God’s omnipotent presence is made known to the Israelites as “angel of God,” and by a “pillar of cloud.” God serves as a protector, going before the Israelites and later behind them. This divine presence “steps” between the army of Egypt and the Israelites.
God serves our lives in similar fashion. Because of God’s omnipresence, we can depend on God to serve in multiple capacities throughout our lives. Sometimes God steps out in front, guiding and directing our paths. Other times God goes behind us, protecting us from seen and unseen dangers. God also walks beside us as our loving and faithful companion.
Like the Israelites we frequently witness God at work in our lives. When God goes before us, we feel confident and become more aware of divine presence. We become trustworthy and more dependent on God. When God moves behind us, we may feel abandoned, lonely, and afraid. Sadly, we lack confidence in the presence of the Almighty in our lives.
As the Israelites witnessed God’s miraculous work, they feared God while believing in the Lord and also the Lord’s servant Moses. They sang a song afterward praising God for God’s mighty acts and for their newfound freedom.
I encourage you to sit quietly and reflect on a time when you sensed God’s active engagement in your life. Then reflect on another time when you felt abandoned by God. Link these thoughts together as you develop a keen awareness of God carrying and sustaining you, even when you felt all alone.
Gracious God, I am aware of your presence, and I thank you for carrying me through difficult times, never leaving my side. Heighten my awareness of your presence as I realize you will stand with me and see me through. In the holy name of Jesus I pray. Amen.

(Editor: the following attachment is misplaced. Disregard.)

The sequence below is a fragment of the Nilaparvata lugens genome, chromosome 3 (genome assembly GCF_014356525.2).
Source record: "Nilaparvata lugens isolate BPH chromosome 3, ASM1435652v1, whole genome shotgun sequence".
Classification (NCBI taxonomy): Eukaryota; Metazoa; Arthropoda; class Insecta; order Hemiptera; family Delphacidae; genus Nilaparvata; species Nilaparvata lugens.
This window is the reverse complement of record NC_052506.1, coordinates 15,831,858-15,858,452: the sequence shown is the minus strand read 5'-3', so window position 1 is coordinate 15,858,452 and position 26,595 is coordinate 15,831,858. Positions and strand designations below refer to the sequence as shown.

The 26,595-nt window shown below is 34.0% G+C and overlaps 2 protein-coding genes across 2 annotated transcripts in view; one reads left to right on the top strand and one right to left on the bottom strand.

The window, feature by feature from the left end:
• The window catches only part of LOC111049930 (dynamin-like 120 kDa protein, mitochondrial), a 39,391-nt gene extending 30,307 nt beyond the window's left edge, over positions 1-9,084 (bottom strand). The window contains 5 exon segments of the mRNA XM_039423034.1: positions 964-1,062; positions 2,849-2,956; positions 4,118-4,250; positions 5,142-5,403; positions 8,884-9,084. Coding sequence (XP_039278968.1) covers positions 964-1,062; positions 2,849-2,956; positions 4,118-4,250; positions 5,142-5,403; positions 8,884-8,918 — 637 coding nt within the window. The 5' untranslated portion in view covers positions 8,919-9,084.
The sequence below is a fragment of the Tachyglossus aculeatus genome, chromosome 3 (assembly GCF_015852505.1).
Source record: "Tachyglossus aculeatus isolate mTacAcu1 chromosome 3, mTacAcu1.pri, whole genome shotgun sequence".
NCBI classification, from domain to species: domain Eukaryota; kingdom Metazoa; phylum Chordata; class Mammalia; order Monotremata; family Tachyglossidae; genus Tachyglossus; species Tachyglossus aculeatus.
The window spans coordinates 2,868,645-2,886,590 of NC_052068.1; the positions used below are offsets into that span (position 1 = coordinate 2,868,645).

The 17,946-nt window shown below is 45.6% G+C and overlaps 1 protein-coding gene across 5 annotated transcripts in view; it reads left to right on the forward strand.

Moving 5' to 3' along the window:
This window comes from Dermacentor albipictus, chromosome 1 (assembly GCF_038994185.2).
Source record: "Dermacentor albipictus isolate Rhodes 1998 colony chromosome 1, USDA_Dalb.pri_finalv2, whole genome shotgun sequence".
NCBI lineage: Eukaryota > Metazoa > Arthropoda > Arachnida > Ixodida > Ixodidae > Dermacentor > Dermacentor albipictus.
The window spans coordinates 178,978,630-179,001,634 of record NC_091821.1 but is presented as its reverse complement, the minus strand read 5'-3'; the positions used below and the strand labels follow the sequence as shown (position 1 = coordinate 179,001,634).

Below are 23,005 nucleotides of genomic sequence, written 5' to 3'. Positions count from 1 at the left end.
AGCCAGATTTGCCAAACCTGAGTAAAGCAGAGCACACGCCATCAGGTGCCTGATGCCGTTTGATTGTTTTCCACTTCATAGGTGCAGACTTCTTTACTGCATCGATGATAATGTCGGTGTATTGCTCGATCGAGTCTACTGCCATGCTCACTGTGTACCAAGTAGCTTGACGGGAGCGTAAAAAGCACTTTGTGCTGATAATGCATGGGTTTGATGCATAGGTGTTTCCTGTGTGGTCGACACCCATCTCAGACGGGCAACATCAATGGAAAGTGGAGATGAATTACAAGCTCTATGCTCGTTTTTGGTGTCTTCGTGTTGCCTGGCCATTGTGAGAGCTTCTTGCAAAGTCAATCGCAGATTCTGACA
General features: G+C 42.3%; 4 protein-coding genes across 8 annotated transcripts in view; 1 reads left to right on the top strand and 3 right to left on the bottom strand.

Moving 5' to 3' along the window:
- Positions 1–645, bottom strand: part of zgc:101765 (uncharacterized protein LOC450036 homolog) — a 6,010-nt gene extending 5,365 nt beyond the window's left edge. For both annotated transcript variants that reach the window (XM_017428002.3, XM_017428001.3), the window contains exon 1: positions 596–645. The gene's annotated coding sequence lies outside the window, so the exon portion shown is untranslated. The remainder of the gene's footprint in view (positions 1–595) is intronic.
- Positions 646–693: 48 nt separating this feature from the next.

Exodus 14 narrates the Exodus event in stylized liturgical statements. It tells of God’s utter commit- ment to Israel and of Israel’s fearful doubt. This is a narrative “toward faith.” Psalm 114 is a buoyant, almost de ant cele- bration of the Exodus, in which all the enemies of Yahweh are put to embarrassing ight. It is recalled that Yahweh’s sovereign power to liberate is decisive for the world, as it is for Israel. In Romans 14 Paul struggles with the issue of free- dom within obedience and moves us beyond the letter of the law to its spirit. For Paul, the attitude of faith shapes human conduct. The parable of the unforgiving servant in Matthew reminds all would-be disciples that law must be tempered with mercy in their dealings with one another if they expect to receive mercy from God.
• Read Exodus 14:19-31. How can you tell when God is guiding you? When in your life have you wondered if God was still there? Reflect on those times.
• Read Psalm 114. “Judah became God’s sanctuary, Israel his dominion.” Substitute your name for Judah and Israel in this verse and pray the words several times. How does it feel to be called God’s sanctuary and dominion?
• Read Romans 14:1-12. How do you observe a weekly sabbath? Are there businesses in your community that close for a sabbath? How does that practice affect you?
• Read Matthew 18:21-35. Whom do you want or need to for- give? Why and how might you avoid this issue? How will you pray about this?
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